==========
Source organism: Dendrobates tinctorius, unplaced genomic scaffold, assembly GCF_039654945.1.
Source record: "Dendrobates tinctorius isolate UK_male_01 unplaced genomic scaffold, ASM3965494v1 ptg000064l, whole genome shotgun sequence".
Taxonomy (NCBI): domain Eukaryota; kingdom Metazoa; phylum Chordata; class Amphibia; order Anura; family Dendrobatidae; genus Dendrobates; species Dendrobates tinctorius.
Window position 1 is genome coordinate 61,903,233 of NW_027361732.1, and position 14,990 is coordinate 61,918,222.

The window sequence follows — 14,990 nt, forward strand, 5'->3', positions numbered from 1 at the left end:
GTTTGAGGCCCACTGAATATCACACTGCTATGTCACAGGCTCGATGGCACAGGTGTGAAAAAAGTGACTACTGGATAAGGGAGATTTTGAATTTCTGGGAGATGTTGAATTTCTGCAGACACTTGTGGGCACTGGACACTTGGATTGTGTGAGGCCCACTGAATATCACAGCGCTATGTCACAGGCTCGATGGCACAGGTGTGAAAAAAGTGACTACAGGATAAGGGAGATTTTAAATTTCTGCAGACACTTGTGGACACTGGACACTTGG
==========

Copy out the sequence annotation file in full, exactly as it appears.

Source organism: Dendrobates tinctorius, unplaced genomic scaffold, assembly GCF_039654945.1.
Source record: "Dendrobates tinctorius isolate UK_male_01 unplaced genomic scaffold, ASM3965494v1 ptg000064l, whole genome shotgun sequence".
Taxonomy (NCBI): domain Eukaryota; kingdom Metazoa; phylum Chordata; class Amphibia; order Anura; family Dendrobatidae; genus Dendrobates; species Dendrobates tinctorius.
Window position 1 is genome coordinate 61,903,233 of NW_027361732.1, and position 14,990 is coordinate 61,918,222.

The window sequence follows — 14,990 nt, forward strand, 5'->3', positions numbered from 1 at the left end:
GTTTGAGGCCCACTGAATATCACACTGCTATGTCACAGGCTCGATGGCACAGGTGTGAAAAAAGTGACTACTGGATAAGGGAGATTTTGAATTTCTGGGAGATGTTGAATTTCTGCAGACACTTGTGGGCACTGGACACTTGGATTGTGTGAGGCCCACTGAATATCACAGCGCTATGTCACAGGCTCGATGGCACAGGTGTGAAAAAAGTGACTACAGGATAAGGGAGATTTTAAATTTCTGCAGACACTTGTGGACACTGGACACTTGG